Lewes History Group: Bulletin 4, (6 November 2010)

1. Talk on Monday 8 November: Colin Brent
2. Death of a Stage-Coachman
3. British School Accident
4. Dinosaur Doctor

1. Meeting on Monday 8 November

Our next meeting will be at 7.30 p.m. on Monday 8 November at the King’s Church building, Brooks Road. Colin Brent, doyen of living Lewes historians and author of several books about the town, will be speaking on the topic ‘Gems of Lewes Architecture & Design, 900-1900’. As usual, all welcome.

2. Death of a Stage-Coachman

From the Sussex Express published on Saturday 27 May 1871. ‘The stage-coach has long since disappeared from the road between Lewes and Brighton, and now perhaps the very last of the drivers has gone to his long home. James Button, who will be remembered by old travellers as one of the smartest whips on the road, died at Lewes union [workhouse] a few days since.’

3. British School Accident

School Hill, Lewes

The Infirmary stood at the bottom of School Hill

From the same 1871 edition of the Sussex Express. ‘A lad named Albert Goldsmith met with an accident at the British School on Wednesday morning last. He was playing “leap-frog” with other scholars in the yard and fell, breaking the large bone of one of his legs. The schoolmaster, Mr James Richmond, at once sent for a cab, and the lad was quickly conveyed to the Infirmary, where the bone was set by J. Macrae, Esq, under whose care he is progressing favourably. Almost every week instances are given of the great value of the Infirmary to the town. The medical gentlemen resident in Lewes kindly give their services gratuitously, each taking charge of the institution in turn, for a month. The infirmary certainly deserves the support of the benevolent.’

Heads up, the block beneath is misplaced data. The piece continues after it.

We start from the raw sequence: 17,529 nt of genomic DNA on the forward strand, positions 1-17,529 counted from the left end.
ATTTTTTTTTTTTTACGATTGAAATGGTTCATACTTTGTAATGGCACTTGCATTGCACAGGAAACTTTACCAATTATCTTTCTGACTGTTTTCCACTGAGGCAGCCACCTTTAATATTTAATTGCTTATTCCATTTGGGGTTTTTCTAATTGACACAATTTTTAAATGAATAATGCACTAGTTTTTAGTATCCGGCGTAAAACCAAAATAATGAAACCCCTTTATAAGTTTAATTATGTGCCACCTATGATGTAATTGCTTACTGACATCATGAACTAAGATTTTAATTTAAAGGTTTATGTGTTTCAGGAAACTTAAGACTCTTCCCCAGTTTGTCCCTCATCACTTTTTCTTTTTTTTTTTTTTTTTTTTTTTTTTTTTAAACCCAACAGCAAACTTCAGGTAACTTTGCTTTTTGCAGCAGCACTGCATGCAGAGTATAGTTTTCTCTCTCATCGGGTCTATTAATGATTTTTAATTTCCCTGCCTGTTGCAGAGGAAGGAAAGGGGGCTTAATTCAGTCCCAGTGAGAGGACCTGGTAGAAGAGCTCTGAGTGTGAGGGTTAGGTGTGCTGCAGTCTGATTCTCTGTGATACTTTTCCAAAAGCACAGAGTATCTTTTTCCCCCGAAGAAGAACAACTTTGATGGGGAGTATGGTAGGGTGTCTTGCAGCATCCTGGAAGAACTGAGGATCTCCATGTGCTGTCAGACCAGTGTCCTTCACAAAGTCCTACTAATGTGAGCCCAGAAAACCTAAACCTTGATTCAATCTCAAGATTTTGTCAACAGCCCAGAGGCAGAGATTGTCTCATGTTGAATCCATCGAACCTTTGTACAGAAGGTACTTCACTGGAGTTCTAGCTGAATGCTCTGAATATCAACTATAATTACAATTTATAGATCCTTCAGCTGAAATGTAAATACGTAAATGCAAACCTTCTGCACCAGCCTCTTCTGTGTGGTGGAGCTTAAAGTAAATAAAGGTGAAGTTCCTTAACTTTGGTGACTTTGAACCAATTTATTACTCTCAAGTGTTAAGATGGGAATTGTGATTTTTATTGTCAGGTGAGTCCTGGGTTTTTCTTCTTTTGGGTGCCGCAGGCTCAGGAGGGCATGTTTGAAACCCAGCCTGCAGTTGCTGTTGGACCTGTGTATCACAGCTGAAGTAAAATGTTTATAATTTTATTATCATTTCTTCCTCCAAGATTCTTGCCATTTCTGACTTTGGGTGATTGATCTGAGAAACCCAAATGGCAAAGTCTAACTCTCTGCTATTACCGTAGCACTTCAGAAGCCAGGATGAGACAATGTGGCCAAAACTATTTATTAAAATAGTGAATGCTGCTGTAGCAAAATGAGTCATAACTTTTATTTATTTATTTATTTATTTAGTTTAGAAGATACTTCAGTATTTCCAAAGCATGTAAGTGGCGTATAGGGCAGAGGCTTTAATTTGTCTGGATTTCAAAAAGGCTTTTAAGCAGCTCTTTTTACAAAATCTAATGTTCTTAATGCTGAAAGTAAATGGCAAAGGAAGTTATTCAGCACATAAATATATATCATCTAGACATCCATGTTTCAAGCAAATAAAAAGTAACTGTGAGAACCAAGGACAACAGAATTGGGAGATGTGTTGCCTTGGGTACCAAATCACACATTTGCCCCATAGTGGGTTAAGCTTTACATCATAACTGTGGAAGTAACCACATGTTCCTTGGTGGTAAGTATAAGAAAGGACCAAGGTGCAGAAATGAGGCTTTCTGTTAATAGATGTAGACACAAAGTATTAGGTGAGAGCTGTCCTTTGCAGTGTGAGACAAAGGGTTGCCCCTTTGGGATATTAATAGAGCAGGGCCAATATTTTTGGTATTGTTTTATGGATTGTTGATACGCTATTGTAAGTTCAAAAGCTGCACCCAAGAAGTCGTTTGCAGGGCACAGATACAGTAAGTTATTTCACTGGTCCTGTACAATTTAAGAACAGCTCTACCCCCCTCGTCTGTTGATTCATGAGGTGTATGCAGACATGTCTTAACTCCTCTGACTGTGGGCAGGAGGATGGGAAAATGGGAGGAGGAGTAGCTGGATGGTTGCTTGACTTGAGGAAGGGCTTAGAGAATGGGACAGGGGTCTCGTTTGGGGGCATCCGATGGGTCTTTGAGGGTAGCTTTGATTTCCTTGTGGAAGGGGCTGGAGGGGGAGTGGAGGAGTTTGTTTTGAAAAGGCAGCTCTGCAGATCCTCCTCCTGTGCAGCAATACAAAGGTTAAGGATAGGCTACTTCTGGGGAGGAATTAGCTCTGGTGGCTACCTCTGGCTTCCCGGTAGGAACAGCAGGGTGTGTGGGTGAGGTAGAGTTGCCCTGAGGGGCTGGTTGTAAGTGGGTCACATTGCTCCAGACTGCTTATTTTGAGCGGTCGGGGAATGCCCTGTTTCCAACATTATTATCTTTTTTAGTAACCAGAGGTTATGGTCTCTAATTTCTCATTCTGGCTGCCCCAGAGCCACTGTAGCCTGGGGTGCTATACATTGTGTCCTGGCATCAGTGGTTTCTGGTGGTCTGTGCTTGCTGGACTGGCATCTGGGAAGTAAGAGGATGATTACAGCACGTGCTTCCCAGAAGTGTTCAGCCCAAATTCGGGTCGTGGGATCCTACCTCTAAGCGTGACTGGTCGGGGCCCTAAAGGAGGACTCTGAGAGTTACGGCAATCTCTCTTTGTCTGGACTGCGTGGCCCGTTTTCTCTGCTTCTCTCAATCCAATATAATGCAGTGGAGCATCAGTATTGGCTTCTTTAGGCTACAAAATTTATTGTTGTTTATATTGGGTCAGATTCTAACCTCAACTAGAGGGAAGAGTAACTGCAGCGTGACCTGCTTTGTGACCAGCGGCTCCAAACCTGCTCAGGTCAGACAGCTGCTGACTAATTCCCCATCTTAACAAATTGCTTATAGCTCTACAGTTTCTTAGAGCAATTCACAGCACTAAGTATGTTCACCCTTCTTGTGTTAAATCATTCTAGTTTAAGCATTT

4. Dinosaur Doctor

Edmund Critchley, who regularly attends our meetings and is himself a doctor, has recently published ‘Dinosaur Doctor, The Life and Work of Gideon Mantell’. Gideon Mantell (1790-1852) is best known for his discovery of the Iguanodon and his work as a geologist and paleontologist, but he was also a prominent local doctor, practicing from his High Street house below the Castle. He was the son of a town cordwainer, or shoemaker. He later moved from Lewes to Brighton and on to London. Edmund’s book is published by Amberley Publishing at £18.99, and is available in local bookshops, such as that at Barbican House.

John Kay

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